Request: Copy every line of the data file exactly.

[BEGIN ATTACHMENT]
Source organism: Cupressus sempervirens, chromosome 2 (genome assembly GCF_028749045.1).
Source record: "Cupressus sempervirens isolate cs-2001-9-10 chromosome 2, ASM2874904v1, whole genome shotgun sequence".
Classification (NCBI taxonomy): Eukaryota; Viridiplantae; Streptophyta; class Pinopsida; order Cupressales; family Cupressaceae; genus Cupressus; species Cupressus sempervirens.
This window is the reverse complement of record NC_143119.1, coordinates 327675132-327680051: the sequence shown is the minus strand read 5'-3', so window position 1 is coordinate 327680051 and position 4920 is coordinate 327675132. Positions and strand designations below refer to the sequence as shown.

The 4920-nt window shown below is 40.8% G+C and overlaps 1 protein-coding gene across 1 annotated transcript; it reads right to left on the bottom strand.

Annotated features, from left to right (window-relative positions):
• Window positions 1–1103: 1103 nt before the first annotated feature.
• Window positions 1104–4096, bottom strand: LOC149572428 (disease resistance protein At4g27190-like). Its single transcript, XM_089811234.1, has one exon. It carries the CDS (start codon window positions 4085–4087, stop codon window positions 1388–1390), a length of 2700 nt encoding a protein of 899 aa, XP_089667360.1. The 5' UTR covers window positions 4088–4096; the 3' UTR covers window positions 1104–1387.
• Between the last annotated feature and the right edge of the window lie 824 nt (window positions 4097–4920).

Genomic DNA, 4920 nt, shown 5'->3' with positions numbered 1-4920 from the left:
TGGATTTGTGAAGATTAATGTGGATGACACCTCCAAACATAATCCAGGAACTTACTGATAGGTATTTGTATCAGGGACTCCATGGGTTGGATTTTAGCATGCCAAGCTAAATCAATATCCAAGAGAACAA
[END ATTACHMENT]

Source organism: Cupressus sempervirens, chromosome 2 (genome assembly GCF_028749045.1).
Source record: "Cupressus sempervirens isolate cs-2001-9-10 chromosome 2, ASM2874904v1, whole genome shotgun sequence".
Classification (NCBI taxonomy): Eukaryota; Viridiplantae; Streptophyta; class Pinopsida; order Cupressales; family Cupressaceae; genus Cupressus; species Cupressus sempervirens.
This window is the reverse complement of record NC_143119.1, coordinates 327675132-327680051: the sequence shown is the minus strand read 5'-3', so window position 1 is coordinate 327680051 and position 4920 is coordinate 327675132. Positions and strand designations below refer to the sequence as shown.

The 4920-nt window shown below is 40.8% G+C and overlaps 1 protein-coding gene across 1 annotated transcript; it reads right to left on the bottom strand.

Annotated features, from left to right (window-relative positions):
• Window positions 1–1103: 1103 nt before the first annotated feature.
• Window positions 1104–4096, bottom strand: LOC149572428 (disease resistance protein At4g27190-like). Its single transcript, XM_089811234.1, has one exon. It carries the CDS (start codon window positions 4085–4087, stop codon window positions 1388–1390), a length of 2700 nt encoding a protein of 899 aa, XP_089667360.1. The 5' UTR covers window positions 4088–4096; the 3' UTR covers window positions 1104–1387.
• Between the last annotated feature and the right edge of the window lie 824 nt (window positions 4097–4920).

Genomic DNA, 4920 nt, shown 5'->3' with positions numbered 1-4920 from the left:
TGGATTTGTGAAGATTAATGTGGATGACACCTCCAAACATAATCCAGGAACTTACTGATAGGTATTTGTATCAGGGACTCCATGGGTTGGATTTTAGCATGCCAAGCTAAATCAATATCCAAGAGAACAA